Tips: To achieve the full benefits of these sprays, it is important to use them once or twice daily. For an additive benefit, be sure to use in conjunction with the nasal steroid spray.

Side effects: Some patients have reported drowsiness when taking these sprays. If you experience drowsiness, consider taking them before bed. Other patients have reported a bitter taste, dry mouth, and dizziness.

Examples: Azelastine (Astelin®, Astepro®), olopatadine (Patanase®)

Steroid and Antihistamine Sprays

This combination spray (azelastine and fluticasone) is only available by prescription. It can provide relief from nasal allergies in cases where using a steroid spray is not fully effective.

Tips: Use consistently to see maximum benefits. Often prescribed up to two times in each nostril once or twice daily. To minimize the risk of nasal bleeding, be sure to aim away from the nasal septum and towards the side of the nose (think of pointing the bottle towards the eye).

Example: The only branded combination spray currently available is Dymista®.

Anticholinergic Sprays

Available only by prescription, these sprays help to block a neurochemical that increases mucus secretions in the nose. They mainly provide relief from nasal drip .

Tips: This spray can be added to other nasal spray regimens to control nasal drip. The spray can be used up to four times a day. Best results seen when a known trigger is identified, i.e., cold weather, eating, consuming hot beverages, and typically can be pre-treated prior to the inciting factor.

Side effects: Some patients have reported dryness, nosebleeds, bitter taste, headaches, and irritation when using these sprays.

Example: The only spray currently available is ipratropium bromide (Atrovent®)

Cromolyn Sodium Sprays

These over-the-counter sprays work by blocking mast cell release, which induce inflammation and lead to nasal congestion, runny nose, and sneezing.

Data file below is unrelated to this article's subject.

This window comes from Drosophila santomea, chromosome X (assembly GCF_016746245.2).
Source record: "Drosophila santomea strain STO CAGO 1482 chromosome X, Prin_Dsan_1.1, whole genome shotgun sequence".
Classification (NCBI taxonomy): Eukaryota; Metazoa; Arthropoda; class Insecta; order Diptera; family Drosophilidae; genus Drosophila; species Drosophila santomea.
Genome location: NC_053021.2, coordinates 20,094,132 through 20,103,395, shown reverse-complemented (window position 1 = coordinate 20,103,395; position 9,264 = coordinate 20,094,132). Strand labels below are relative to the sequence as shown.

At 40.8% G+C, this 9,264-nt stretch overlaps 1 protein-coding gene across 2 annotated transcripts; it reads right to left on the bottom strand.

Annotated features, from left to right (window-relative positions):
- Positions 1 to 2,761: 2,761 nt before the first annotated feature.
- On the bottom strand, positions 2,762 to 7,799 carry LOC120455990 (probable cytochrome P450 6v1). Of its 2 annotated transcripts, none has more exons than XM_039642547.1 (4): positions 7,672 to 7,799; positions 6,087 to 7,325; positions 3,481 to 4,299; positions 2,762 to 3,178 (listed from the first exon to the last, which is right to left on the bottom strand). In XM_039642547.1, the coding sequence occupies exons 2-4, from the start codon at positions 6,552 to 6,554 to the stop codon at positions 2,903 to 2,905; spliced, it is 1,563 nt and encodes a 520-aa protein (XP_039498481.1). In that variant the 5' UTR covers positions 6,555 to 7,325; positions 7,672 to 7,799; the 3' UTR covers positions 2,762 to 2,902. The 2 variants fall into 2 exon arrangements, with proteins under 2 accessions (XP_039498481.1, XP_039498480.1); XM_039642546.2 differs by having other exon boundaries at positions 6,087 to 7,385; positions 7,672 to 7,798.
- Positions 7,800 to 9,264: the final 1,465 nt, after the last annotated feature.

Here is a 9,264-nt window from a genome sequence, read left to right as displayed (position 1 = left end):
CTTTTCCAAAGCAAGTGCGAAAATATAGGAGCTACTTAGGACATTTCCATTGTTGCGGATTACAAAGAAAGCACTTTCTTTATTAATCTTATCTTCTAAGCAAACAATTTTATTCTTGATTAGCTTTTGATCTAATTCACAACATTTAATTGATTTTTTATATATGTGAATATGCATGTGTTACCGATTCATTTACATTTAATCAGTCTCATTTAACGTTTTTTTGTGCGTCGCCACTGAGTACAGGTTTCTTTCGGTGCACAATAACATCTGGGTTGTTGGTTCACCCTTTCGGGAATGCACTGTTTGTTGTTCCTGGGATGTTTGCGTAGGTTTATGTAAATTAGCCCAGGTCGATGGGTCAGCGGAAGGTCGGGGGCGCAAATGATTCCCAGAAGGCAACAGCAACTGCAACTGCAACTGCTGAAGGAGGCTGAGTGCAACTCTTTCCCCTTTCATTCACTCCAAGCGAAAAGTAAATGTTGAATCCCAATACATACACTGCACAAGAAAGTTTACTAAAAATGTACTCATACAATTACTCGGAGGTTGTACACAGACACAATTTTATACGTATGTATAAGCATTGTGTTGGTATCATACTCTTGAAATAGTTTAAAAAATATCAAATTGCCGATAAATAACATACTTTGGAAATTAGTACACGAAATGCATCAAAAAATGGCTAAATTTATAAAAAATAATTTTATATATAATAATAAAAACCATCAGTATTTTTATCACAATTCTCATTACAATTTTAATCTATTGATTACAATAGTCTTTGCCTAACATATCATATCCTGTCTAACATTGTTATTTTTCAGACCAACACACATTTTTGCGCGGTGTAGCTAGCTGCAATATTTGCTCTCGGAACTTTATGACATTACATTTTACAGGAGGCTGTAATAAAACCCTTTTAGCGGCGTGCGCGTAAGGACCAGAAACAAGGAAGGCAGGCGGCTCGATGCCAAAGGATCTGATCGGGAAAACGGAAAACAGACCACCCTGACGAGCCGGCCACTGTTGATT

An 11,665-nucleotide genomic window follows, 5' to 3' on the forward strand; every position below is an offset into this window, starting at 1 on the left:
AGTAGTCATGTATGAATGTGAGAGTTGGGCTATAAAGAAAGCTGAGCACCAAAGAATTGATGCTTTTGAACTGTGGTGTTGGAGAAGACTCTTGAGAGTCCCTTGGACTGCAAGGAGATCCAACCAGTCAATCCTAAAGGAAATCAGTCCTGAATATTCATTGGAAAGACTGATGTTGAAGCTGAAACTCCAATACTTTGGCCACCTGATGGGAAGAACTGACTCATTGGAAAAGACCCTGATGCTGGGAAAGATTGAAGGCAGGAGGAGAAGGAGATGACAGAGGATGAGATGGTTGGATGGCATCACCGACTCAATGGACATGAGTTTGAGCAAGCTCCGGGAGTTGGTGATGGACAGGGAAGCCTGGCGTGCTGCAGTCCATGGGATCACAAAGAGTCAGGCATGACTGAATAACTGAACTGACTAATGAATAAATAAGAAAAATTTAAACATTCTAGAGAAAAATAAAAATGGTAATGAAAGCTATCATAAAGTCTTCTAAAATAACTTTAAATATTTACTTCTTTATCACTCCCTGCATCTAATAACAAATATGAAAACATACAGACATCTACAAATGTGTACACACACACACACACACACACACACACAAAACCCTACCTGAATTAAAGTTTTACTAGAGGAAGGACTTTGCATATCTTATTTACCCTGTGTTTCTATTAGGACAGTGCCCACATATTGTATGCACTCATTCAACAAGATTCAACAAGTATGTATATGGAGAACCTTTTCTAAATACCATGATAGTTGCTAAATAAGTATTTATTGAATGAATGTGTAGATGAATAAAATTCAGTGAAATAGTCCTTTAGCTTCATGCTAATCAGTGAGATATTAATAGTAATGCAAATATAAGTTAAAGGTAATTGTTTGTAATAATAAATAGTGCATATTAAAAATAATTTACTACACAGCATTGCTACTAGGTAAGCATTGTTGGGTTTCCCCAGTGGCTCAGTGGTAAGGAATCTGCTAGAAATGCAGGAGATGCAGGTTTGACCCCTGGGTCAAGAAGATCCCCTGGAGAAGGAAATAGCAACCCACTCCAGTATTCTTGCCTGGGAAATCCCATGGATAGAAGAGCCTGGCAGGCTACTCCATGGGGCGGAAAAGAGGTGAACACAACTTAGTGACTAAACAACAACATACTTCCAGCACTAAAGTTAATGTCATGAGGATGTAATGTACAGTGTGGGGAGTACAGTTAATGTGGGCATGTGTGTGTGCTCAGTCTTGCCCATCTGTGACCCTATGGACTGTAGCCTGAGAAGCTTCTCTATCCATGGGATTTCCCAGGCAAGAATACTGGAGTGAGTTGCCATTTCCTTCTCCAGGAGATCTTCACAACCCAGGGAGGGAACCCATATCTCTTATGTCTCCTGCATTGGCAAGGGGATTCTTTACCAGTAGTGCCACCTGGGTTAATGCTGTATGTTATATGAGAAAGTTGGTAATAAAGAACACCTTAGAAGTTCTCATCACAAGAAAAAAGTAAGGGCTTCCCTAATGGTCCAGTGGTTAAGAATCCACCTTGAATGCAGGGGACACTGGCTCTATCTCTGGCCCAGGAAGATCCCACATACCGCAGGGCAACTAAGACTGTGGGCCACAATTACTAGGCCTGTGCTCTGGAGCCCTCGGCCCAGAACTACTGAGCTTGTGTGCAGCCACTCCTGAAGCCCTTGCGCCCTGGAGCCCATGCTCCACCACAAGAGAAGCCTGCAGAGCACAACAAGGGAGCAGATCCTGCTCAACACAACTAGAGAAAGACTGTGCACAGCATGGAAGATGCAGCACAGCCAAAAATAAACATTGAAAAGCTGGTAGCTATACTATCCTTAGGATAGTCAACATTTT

Tips: To achieve the best possible results, you should use them one to two times a day, starting at least several weeks before allergy season begins.

Side effects: Some patients have reported a burning sensation in their nose and a bitter taste in their mouth when using this spray.

Example: There is only one branded cromolyn nasal spray: NasalCrom®.

Decongestant Sprays
These over-the-counter treatments work by reducing swelling of blood vessels in the nose, which helps to relieve nasal swelling and congestion.

Tips: Although decongestants are effective for short-term relief, prolonged use—seven or more days—can result in rebound nasal congestion, also known as rhinitis medicamentosa, with inflammation of the nasal passages. They are also not recommended if you have glaucoma or high blood pressure as they can make these conditions worse.

Side effects: In addition to rebound nasal congestion, some patients have reported dryness, stinging, rapid heartbeat, and higher blood pressure when using these sprays, particularly during prolonged use.

Examples: Oxymetazoline hydrochloride (Afrin®, Sinex™, Dristan®), phenylephrine hydrochloride (Sudafed®)

Remember, nasal sprays can provide effective relief from the allergy symptoms you experience. If you have tried one and it did not work, there are other options you can try. The key is to see an otolaryngologist and discuss your symptoms. Based on that, they will be able to recommend one that does work for you.

What Nasal Allergy Spray Is Best for My Symptoms? | Mount Sinai Today (2024)